‘All Access Nashville': Taylor Swift Nixes Love Talk, LeAnn Rimes Wrote Affair Songs
The first ladies of country, such as Taylor Swift, Carrie Underwood, LeAnn Rimes, Reba McEntire and Miranda Lambert, were featured on ABC's 'All Access Nashville' hour-long special last night (Oct. 26.) There was some skirting of issues (such as Swift politely declining to discuss her love life) and some big reveals, such as Rimes sharing that she has penned new songs about her headline-grabbing affair with now-husband Eddie Cibrian.
Lambert shared why she likes the cheatin' and drinkin' songs, while Underwood's segment was pre-taped, and she introduced a news package on the genre's most influential women.
Swift, who towered over host Katie Couric, revealed she sometimes records spontaneous melodies on her iPhone. Couric mentioned that with each new Swift hit comes the guessing game. Which famous ex is 'We Are Never Ever Getting Back Together' really about? Was the scarf in the video a hint about the identity of the ex, revealing that it's Jake Gyllenhaal?
"For me the one thing that I keep really close is the identity of who these songs are about," Swift said. She has no problem with fan fiction "written" to fill in the gaps.
When Couric asked if Swift ever hears from exes once they make it into a song, she replied, "They don't say it that gracefully or with that eloquent tone. If they are not liking what's written about them or what they assume is written about them, then I hit the nail on the head. It's probably true."
Couric tried to steer the conversation to Swift's "fun summer," which was obviously a reference to her romance with Conor Kennedy. "It was a great summer. The single came out, I made the album..." Swift said, skirting the issuing in the most ladylike of ways.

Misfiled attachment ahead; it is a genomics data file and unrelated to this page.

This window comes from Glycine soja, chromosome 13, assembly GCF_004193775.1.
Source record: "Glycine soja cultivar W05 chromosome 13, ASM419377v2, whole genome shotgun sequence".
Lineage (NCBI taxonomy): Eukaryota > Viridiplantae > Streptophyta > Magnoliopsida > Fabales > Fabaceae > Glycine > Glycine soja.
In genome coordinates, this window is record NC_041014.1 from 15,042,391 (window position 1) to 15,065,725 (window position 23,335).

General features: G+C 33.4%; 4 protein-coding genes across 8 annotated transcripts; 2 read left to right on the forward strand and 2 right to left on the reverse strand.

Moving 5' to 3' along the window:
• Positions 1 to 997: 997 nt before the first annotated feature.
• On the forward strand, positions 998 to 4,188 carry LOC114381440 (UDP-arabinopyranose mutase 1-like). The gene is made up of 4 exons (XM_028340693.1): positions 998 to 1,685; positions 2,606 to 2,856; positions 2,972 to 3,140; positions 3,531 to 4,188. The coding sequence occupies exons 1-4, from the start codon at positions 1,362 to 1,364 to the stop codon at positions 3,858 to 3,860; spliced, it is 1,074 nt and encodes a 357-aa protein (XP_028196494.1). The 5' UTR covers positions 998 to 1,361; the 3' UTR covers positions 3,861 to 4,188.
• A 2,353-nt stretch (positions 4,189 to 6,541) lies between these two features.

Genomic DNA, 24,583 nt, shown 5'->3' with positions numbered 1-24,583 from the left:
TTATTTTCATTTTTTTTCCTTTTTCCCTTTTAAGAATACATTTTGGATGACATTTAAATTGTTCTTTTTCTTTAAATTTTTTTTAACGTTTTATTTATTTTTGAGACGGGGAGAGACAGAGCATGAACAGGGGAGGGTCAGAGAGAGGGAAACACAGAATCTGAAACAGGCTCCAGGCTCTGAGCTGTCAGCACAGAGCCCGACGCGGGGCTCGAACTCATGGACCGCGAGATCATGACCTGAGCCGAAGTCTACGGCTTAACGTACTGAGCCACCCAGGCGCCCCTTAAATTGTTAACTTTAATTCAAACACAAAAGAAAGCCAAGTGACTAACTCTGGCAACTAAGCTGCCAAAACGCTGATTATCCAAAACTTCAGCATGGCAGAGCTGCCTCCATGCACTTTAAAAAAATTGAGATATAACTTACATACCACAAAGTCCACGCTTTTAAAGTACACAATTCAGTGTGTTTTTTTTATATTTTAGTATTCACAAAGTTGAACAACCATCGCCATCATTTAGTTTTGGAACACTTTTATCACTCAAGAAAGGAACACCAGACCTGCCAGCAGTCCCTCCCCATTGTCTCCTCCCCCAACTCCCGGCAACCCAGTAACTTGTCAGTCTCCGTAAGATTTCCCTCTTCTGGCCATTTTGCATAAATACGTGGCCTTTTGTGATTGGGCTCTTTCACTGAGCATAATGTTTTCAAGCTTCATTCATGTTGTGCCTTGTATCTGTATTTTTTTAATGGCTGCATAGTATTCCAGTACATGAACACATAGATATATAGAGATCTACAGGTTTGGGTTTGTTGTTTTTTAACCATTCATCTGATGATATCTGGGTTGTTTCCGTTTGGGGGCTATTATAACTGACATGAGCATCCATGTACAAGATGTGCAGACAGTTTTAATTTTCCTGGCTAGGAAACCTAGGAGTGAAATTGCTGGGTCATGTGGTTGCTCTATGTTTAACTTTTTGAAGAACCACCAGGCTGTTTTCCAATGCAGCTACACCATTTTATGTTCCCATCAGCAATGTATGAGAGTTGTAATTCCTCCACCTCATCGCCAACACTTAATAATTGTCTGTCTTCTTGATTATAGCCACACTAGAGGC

She continued, "For me, I think my personal stories sound better in a song than in an interview in quotes. It's not about what gossip is online. I don't read any of that stuff. I have a huge priority on being happy. That's not Googling myself and checking every minute." So, basically, it was not a revelatory chat at all.
Reba, arguably the reigning queen of country, was the subject of a bio package, about never giving up, even when people told her she had peaked.
Nothing was off limits for Rimes, looking hot with tossled hair and thigh-high, black leather boots. She was an open book about why she went to treatment and how people had expressed that they couldn't understand why she was hurting so badly.
"I wasn't a kid," she said through tears. "You get to see your kids be kids. I didn't get any of those things." She bought a house for her family when she was 12, which was a lot of pressure, and robbed her of her sense of identity. "Sometimes I want to go back to the trailer," she mused.
She learned to "be comfortable with me" in treatment. "Not LeAnn Rimes the singer, but LeAnn the human being," she revealed.
She approached her new album 'Spitfire' in a different way. It was not about reaching the high notes but about going through a musical therapy session.
She wrote 'What Have I Done' about her ex-husband Dean Sheremet, who has heard it. She also wrote 'Borrowed' about the headlines from her affair with new husband Cibrian. "I love that man more than anything," she said.
Lambert and the Pistol Annies were featured as the bad girls of country. Lambert talked about throwing back cinnamon whisky shots before taking the stage, with the cheating and drinking songs being what makes Lambert feel better when she is having a bad day.
Underwood appeared at the end, saluting the likes of legends like Patsy Cline, as well as contemporary acts. She essentially walked through all the beloved ladies of the genre.
The special was a love letter to country's finest women.